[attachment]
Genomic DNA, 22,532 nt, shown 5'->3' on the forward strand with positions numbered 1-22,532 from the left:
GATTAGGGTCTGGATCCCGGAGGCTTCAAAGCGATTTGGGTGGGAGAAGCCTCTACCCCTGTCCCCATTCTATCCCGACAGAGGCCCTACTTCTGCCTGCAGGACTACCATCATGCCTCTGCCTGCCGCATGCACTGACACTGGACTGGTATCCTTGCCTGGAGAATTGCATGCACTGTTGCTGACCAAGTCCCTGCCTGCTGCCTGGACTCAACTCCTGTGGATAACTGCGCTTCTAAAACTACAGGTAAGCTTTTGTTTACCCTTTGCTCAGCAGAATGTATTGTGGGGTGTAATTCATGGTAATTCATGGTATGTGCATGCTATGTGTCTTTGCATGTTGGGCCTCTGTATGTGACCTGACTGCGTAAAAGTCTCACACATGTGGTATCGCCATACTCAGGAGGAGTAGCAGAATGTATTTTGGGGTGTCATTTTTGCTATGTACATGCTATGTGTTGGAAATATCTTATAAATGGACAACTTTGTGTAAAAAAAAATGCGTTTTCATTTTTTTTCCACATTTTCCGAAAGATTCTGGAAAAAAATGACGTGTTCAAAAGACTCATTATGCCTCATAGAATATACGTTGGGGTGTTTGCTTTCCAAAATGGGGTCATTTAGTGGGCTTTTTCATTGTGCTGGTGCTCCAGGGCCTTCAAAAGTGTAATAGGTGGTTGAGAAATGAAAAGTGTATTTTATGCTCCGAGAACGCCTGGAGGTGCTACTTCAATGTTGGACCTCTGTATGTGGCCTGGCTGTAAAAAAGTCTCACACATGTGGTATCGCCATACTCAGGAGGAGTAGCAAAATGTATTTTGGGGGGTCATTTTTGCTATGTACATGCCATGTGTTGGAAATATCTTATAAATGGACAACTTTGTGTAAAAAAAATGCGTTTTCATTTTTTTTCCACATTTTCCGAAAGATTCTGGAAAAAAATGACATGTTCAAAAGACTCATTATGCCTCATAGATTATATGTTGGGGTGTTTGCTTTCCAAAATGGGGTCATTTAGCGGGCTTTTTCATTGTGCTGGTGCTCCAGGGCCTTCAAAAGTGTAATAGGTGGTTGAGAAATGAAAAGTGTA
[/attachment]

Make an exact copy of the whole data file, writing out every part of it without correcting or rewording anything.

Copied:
Genomic DNA, 22,532 nt, shown 5'->3' on the forward strand with positions numbered 1-22,532 from the left:
GATTAGGGTCTGGATCCCGGAGGCTTCAAAGCGATTTGGGTGGGAGAAGCCTCTACCCCTGTCCCCATTCTATCCCGACAGAGGCCCTACTTCTGCCTGCAGGACTACCATCATGCCTCTGCCTGCCGCATGCACTGACACTGGACTGGTATCCTTGCCTGGAGAATTGCATGCACTGTTGCTGACCAAGTCCCTGCCTGCTGCCTGGACTCAACTCCTGTGGATAACTGCGCTTCTAAAACTACAGGTAAGCTTTTGTTTACCCTTTGCTCAGCAGAATGTATTGTGGGGTGTAATTCATGGTAATTCATGGTATGTGCATGCTATGTGTCTTTGCATGTTGGGCCTCTGTATGTGACCTGACTGCGTAAAAGTCTCACACATGTGGTATCGCCATACTCAGGAGGAGTAGCAGAATGTATTTTGGGGTGTCATTTTTGCTATGTACATGCTATGTGTTGGAAATATCTTATAAATGGACAACTTTGTGTAAAAAAAAATGCGTTTTCATTTTTTTTCCACATTTTCCGAAAGATTCTGGAAAAAAATGACGTGTTCAAAAGACTCATTATGCCTCATAGAATATACGTTGGGGTGTTTGCTTTCCAAAATGGGGTCATTTAGTGGGCTTTTTCATTGTGCTGGTGCTCCAGGGCCTTCAAAAGTGTAATAGGTGGTTGAGAAATGAAAAGTGTATTTTATGCTCCGAGAACGCCTGGAGGTGCTACTTCAATGTTGGACCTCTGTATGTGGCCTGGCTGTAAAAAAGTCTCACACATGTGGTATCGCCATACTCAGGAGGAGTAGCAAAATGTATTTTGGGGGGTCATTTTTGCTATGTACATGCCATGTGTTGGAAATATCTTATAAATGGACAACTTTGTGTAAAAAAAATGCGTTTTCATTTTTTTTCCACATTTTCCGAAAGATTCTGGAAAAAAATGACATGTTCAAAAGACTCATTATGCCTCATAGATTATATGTTGGGGTGTTTGCTTTCCAAAATGGGGTCATTTAGCGGGCTTTTTCATTGTGCTGGTGCTCCAGGGCCTTCAAAAGTGTAATAGGTGGTTGAGAAATGAAAAGTGTA